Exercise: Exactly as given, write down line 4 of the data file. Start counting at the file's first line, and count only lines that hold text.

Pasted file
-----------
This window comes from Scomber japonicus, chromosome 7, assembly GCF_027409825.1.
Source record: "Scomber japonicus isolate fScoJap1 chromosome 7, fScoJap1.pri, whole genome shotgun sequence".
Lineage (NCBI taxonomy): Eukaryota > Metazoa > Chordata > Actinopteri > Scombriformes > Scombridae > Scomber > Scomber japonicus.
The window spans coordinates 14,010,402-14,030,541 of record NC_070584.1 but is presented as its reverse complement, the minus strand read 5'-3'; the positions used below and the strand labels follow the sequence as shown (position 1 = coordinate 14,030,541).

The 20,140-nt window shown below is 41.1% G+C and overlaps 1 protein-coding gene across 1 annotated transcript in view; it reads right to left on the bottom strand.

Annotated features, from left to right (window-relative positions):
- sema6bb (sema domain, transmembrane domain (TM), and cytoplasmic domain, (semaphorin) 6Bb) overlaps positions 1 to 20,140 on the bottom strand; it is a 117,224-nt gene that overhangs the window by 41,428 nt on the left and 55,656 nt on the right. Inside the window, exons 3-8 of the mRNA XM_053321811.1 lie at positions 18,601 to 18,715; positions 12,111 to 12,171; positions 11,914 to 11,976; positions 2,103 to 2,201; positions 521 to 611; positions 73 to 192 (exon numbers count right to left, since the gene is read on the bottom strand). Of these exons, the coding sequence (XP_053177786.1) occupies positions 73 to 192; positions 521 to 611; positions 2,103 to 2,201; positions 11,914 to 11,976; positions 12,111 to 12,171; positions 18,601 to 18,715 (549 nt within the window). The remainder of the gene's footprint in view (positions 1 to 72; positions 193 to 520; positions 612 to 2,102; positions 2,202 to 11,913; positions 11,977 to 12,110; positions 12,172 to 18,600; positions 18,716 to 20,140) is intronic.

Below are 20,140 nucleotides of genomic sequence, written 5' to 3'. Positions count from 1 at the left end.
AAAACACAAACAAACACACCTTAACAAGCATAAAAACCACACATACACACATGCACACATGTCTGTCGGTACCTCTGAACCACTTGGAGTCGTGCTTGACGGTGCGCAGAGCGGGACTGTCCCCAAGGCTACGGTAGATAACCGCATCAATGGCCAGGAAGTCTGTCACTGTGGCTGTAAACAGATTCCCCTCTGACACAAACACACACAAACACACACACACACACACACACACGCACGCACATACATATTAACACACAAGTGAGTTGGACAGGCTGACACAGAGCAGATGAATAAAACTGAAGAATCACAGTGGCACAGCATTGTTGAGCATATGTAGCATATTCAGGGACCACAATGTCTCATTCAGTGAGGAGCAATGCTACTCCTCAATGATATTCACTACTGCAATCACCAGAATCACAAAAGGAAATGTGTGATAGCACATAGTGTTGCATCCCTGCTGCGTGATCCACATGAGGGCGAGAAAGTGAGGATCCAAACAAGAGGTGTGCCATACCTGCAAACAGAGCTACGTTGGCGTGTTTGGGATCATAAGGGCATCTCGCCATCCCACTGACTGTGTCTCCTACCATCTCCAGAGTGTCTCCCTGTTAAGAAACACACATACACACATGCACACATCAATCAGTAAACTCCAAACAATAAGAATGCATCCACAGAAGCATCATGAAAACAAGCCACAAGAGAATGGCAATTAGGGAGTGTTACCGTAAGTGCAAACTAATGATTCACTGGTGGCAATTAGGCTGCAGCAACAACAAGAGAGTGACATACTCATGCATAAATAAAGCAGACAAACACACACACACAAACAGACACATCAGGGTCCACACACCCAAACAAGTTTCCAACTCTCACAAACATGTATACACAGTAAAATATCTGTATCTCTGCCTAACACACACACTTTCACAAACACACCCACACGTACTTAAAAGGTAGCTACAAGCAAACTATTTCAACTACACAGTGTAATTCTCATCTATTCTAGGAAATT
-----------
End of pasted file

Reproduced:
The window spans coordinates 14,010,402-14,030,541 of record NC_070584.1 but is presented as its reverse complement, the minus strand read 5'-3'; the positions used below and the strand labels follow the sequence as shown (position 1 = coordinate 14,030,541).